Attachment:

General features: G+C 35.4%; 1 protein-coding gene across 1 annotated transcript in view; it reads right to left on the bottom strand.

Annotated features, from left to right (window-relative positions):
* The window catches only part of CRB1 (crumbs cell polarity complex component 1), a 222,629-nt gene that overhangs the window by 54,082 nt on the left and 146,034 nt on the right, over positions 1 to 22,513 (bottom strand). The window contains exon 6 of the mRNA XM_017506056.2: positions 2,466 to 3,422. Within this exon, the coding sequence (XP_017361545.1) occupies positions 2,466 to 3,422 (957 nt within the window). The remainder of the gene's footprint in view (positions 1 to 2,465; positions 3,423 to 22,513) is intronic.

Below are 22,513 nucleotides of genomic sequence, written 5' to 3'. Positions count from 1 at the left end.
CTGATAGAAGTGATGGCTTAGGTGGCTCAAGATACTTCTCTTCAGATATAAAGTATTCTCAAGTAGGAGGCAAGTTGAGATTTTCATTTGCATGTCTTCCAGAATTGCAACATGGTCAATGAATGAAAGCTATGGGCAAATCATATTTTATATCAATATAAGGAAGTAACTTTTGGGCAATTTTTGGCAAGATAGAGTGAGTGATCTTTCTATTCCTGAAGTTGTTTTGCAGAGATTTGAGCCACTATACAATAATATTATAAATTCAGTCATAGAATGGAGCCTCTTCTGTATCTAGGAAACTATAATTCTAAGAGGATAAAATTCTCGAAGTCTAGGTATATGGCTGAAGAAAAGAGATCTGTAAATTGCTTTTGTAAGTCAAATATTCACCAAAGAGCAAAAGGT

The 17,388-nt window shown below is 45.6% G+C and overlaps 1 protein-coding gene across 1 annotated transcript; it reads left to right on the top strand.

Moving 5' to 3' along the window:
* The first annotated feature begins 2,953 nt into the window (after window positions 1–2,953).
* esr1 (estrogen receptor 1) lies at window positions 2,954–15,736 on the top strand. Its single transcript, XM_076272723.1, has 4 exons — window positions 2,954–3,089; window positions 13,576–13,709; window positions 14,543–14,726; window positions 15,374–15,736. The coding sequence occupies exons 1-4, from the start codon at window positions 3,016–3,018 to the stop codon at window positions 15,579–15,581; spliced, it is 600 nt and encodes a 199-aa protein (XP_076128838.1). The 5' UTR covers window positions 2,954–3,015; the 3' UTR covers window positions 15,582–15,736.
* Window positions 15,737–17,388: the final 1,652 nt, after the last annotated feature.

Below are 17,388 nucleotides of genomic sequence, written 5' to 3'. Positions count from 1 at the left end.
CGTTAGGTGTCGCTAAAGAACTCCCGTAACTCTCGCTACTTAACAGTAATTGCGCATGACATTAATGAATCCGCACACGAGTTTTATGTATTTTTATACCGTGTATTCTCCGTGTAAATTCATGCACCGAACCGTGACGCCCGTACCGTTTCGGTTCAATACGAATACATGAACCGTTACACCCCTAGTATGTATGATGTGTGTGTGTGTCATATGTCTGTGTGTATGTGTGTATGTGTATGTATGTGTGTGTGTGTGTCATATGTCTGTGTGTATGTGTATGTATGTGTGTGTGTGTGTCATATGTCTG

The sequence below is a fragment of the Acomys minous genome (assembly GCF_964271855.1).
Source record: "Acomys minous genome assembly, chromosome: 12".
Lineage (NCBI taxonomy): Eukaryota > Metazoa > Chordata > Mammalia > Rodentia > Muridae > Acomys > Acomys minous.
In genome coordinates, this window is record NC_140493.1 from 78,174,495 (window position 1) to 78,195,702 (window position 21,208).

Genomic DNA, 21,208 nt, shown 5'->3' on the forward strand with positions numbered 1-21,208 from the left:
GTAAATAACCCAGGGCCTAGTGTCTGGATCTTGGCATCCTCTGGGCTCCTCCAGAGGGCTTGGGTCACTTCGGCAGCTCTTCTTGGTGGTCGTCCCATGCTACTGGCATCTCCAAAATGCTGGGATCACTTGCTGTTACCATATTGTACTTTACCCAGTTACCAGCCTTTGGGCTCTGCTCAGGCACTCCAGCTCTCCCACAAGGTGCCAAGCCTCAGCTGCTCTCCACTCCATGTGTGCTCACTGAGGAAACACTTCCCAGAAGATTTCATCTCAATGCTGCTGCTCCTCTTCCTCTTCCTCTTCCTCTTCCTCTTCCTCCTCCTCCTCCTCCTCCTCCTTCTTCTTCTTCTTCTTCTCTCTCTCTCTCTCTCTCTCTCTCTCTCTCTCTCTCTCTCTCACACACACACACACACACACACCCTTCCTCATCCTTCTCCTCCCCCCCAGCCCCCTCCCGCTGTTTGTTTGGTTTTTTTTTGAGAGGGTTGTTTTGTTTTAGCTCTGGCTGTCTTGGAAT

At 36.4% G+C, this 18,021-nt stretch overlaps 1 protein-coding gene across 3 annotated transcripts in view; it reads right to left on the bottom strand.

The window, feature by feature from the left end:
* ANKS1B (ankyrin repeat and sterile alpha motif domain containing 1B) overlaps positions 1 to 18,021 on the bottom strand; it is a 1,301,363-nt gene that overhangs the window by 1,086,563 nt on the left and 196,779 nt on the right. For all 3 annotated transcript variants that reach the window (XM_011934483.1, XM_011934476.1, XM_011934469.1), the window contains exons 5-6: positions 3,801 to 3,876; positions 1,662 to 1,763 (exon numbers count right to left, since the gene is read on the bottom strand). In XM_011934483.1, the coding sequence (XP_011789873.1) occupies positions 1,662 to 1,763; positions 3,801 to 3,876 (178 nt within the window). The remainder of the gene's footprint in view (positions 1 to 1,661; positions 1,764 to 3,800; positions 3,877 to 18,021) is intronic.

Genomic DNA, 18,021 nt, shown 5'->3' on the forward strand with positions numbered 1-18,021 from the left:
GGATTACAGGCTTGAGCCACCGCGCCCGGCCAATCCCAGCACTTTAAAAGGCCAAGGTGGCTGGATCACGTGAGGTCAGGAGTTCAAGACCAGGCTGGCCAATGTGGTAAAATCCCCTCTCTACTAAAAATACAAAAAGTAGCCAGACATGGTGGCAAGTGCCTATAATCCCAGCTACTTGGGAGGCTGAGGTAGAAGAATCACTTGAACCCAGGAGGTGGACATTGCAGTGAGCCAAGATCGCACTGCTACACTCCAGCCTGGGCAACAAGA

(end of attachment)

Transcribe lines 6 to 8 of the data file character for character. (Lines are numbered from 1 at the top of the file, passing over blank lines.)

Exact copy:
The 17,388-nt window shown below is 45.6% G+C and overlaps 1 protein-coding gene across 1 annotated transcript; it reads left to right on the top strand.

Moving 5' to 3' along the window:
* The first annotated feature begins 2,953 nt into the window (after window positions 1–2,953).